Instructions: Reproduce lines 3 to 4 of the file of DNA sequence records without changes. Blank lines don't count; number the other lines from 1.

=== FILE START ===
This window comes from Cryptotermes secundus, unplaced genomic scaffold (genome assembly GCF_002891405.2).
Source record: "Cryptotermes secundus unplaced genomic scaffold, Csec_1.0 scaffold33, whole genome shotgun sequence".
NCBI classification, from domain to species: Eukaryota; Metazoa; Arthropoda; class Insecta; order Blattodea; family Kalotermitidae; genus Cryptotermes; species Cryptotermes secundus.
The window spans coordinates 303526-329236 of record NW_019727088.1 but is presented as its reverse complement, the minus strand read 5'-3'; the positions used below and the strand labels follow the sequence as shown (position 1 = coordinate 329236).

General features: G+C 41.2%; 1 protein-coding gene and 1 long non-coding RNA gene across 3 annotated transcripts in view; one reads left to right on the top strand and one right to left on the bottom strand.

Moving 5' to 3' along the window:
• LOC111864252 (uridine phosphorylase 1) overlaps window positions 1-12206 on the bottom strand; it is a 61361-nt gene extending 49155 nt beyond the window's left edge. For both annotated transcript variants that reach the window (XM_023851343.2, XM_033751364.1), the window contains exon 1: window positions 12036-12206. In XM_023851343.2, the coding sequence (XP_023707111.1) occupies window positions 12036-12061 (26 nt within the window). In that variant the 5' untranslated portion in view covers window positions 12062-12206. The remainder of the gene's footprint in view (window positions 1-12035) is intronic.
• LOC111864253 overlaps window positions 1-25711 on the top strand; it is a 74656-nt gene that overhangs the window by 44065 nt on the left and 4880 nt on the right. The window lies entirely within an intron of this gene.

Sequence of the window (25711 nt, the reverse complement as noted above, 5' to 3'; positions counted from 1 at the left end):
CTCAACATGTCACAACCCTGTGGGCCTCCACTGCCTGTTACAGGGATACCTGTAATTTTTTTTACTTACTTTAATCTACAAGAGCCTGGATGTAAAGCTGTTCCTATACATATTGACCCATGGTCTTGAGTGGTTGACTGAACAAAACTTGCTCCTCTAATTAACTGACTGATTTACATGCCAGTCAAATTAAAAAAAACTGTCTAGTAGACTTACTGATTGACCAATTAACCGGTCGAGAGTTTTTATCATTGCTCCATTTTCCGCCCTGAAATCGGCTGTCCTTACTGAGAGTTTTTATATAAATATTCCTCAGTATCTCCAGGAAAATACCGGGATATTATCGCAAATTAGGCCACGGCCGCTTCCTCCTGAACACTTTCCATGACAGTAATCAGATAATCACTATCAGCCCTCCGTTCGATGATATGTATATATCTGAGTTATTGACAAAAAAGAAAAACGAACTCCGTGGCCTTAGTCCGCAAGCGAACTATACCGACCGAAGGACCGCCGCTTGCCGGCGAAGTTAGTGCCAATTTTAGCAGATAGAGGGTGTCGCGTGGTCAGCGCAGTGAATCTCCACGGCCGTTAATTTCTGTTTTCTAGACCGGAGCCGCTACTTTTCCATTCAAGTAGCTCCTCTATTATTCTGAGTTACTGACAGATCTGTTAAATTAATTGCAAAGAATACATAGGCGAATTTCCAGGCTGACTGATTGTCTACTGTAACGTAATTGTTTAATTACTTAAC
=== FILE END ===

NCBI classification, from domain to species: Eukaryota; Metazoa; Arthropoda; class Insecta; order Blattodea; family Kalotermitidae; genus Cryptotermes; species Cryptotermes secundus.
The window spans coordinates 303526-329236 of record NW_019727088.1 but is presented as its reverse complement, the minus strand read 5'-3'; the positions used below and the strand labels follow the sequence as shown (position 1 = coordinate 329236).